Fed. N.D. IL / Construction Defectmiqbal
$25M in Remedial Measures to Prevent Harm Not Property Damage
The United States District Court for the Northern District of Illinois, in an opinion by Judge Kendall applying Illinois law, granted summary judgment in favor of three insurers holding the insurers did not have a coverage obligation to a general contractor for a multimillion-dollar settlement award relating to the subcontractor insureds’ defective welds at Chicago’s O’Hare Airport. The policies at issue only covered actual “property damage” rather than the “economic losses” that the general contractor claimed in fixing the subcontractor’s defects.
The dispute arose when the City of Chicago (the “City”) contracted with Walsh Construction Company (“Walsh”) as a general contractor to build a steel canopy at O’Hare International Airport. Walsh subcontracted with Carlo Steel Corporation (“Carlo”), and Carlo subcontracted with LB Steel for the manufacture and supply of steel elements. The Carlo-LB Steel subcontract contained an indemnity provision where LB Steel agreed to indemnify Carlo and Walsh “for bodily injury and property damage that arose from performance of the subcontract work.” Just a year after it contracted with Walsh, the City found cracks in the canopy welding and additional defective welding in one of LB Steel’s columns. In response to the LB Steel weld not conforming to standards, the City directed Walsh to install shoring around the defective column.
The City sued Walsh alleging defective design and construction of the steel canopy, and it eventually added claims of breach of contract and contractual indemnity. The City and Walsh reached a settlement where Walsh agreed to pay the City $10 million “because of the likelihood that the City would have been successful in recovering damages” based on LB Steel’s deficient steel work.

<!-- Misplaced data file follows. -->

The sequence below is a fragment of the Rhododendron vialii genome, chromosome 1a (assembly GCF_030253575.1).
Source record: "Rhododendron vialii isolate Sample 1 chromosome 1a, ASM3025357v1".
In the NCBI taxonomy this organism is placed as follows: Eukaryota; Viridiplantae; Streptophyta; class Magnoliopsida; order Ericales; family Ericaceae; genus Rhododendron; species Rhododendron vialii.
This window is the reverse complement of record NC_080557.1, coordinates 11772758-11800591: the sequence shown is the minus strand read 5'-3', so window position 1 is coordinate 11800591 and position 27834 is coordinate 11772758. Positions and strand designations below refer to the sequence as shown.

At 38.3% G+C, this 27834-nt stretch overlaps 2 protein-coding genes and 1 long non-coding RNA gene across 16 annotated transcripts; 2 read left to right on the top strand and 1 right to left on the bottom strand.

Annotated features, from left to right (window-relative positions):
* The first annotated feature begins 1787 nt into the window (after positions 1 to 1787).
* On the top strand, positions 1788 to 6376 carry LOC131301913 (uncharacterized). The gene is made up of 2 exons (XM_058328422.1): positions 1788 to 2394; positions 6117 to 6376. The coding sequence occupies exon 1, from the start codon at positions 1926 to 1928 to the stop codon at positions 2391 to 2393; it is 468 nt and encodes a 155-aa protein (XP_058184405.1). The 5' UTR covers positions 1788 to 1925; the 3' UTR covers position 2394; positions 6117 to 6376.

Walsh filed a third-party complaint against LB Steel for breach of contract and professional negligence. Walsh sought $10 million in damages based on the settlement with the City and “over $25 million to investigate and remediate LB Steel’s defective welds.” The circuit court ruled in favor of Walsh and awarded $27.5 million in damages, with a net judgment of $19 million. LB Steel filed for bankruptcy four days later.
St. Paul and the two other LB Steel insurers then brought a declaratory judgment action against Walsh. The insurers argued they had no obligation to Walsh to satisfy the judgment against LB Steel. Walsh counterclaimed for breach of the duty to defend and bad faith.
On cross-motions for summary judgment, Judge Kendall ruled in favor of LB Steel’s insurers. Judge Kendall held that the policies covered only “bodily injury” or “property damage” resulting from an “event” or “occurrence.” The St. Paul policies defined “property damage” as “physical damage to tangible property of others.” Travelers and Charter Oak policies only covered “physical injury to tangible property,” which meant “damage to tangible property causing an alteration in appearance, shape, color or in other material dimension.”
Consequently, Walsh’s costs in repairing and replacing LB Steel’s defective steel parts did not constitute property damage. Judge Kendall viewed Walsh’s costs in remedying LB Steel’s defective steel parts as “purely economic losses.” Despite Walsh having to perform expensive testing and repairs to prevent the canopy from collapsing, the district court held that Walsh’s repairs to the defects avoided any damage to the City’s property. The insurer’s policy only covered the canopy’s actual property damage and not the potential for failure in the future. “Without evidence of property damage, Walsh cannot prevail by describing product defects as a ‘failure’ and repairs as ‘retrofitting.’” On April 5, 2023, Walsh filed an appeal to the Seventh Circuit. St. Paul Guardian Ins. Co. v. Walsh Constr. Co., 15 C 10324, 2023 WL 2375126 (N.D. Ill. Mar. 6, 2023).